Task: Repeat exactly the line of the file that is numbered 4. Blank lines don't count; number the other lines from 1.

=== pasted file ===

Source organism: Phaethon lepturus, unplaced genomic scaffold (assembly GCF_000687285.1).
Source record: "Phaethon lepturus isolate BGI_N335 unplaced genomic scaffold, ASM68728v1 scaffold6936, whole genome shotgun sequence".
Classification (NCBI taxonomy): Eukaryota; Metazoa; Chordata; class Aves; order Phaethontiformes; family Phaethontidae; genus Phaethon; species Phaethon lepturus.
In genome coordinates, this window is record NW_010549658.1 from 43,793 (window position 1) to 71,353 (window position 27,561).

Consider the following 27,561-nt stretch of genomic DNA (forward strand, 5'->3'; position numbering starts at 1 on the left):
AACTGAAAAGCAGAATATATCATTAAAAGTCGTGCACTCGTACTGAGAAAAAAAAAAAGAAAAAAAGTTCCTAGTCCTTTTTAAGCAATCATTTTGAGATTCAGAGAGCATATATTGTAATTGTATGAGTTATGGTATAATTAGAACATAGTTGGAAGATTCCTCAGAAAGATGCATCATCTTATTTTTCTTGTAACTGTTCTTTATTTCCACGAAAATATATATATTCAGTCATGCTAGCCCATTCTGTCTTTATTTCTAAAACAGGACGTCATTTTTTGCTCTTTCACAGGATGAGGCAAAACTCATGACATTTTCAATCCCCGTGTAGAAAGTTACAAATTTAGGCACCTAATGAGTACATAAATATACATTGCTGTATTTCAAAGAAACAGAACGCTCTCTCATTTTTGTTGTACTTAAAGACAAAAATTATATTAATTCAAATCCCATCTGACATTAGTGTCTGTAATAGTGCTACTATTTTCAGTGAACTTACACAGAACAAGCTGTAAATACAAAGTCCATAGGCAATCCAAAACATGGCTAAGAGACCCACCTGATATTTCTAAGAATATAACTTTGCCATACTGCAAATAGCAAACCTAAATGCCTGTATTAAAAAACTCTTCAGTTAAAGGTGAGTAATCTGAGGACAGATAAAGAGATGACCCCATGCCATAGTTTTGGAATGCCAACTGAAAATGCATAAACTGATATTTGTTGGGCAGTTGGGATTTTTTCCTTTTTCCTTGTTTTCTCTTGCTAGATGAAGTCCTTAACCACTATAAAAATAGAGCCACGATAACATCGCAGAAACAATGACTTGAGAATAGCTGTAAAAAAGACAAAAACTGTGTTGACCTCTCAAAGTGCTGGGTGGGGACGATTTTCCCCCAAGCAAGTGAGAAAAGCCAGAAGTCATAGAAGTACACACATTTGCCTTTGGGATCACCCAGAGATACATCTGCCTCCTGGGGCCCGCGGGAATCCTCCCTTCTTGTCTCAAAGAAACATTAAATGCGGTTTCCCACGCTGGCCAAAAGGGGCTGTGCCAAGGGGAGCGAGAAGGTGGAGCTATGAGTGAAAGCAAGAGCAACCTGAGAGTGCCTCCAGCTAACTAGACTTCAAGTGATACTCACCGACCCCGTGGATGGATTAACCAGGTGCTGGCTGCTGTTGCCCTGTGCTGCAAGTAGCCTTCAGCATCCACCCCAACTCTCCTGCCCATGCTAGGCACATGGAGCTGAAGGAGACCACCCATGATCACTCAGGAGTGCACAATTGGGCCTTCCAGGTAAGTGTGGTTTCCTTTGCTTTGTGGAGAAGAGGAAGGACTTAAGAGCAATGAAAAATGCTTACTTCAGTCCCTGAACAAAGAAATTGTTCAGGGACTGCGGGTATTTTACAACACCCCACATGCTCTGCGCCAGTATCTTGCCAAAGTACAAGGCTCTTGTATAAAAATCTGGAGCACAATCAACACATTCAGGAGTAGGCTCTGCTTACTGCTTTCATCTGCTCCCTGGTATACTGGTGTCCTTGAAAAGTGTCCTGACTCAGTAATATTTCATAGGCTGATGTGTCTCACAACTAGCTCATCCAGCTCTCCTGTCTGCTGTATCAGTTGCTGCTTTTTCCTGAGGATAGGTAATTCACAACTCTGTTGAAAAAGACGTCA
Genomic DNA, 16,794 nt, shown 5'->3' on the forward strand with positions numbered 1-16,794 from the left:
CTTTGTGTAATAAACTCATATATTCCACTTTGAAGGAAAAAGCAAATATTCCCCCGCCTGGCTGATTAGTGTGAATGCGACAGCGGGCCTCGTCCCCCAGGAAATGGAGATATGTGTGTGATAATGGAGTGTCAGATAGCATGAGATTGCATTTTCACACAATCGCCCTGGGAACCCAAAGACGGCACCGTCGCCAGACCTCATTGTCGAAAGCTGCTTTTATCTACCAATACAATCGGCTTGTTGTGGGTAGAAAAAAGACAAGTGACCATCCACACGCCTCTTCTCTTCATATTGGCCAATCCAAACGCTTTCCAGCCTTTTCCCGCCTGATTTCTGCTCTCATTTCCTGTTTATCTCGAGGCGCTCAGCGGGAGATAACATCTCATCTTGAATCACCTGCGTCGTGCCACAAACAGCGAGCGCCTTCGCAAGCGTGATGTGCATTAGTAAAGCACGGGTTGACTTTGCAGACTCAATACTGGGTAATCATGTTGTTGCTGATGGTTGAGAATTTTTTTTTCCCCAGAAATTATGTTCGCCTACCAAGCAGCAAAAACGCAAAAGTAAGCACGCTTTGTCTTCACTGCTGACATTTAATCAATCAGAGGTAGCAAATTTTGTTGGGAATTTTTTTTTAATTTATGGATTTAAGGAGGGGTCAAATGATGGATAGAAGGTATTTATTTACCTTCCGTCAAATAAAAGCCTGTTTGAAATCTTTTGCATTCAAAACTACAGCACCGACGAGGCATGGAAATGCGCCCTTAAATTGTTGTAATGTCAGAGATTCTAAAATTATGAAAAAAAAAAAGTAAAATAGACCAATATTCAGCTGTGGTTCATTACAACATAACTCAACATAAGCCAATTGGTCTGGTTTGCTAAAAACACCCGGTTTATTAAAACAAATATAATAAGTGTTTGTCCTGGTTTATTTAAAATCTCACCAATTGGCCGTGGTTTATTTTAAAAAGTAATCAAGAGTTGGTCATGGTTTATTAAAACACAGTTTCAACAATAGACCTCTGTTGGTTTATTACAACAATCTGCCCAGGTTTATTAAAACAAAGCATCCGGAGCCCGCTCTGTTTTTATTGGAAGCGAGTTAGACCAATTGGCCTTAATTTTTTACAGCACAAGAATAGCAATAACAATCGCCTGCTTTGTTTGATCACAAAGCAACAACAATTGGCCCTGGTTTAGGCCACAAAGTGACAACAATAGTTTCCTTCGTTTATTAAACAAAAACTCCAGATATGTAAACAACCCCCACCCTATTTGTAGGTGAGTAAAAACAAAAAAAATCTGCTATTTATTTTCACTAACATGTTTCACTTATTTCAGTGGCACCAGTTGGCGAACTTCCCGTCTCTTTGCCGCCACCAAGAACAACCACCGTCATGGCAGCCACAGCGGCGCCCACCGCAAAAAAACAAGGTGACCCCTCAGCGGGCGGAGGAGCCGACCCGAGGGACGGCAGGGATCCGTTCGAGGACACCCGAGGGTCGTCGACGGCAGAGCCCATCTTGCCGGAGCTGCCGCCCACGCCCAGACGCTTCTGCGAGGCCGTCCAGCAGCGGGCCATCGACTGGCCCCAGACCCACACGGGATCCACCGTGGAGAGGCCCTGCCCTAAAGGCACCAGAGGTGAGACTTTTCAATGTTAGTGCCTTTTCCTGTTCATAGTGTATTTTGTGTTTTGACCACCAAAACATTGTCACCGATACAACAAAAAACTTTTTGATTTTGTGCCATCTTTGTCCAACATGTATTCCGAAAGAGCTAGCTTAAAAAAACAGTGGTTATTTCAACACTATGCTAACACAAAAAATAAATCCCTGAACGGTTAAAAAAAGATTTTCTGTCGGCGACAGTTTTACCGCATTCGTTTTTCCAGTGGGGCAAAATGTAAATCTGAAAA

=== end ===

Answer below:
In genome coordinates, this window is record NW_010549658.1 from 43,793 (window position 1) to 71,353 (window position 27,561).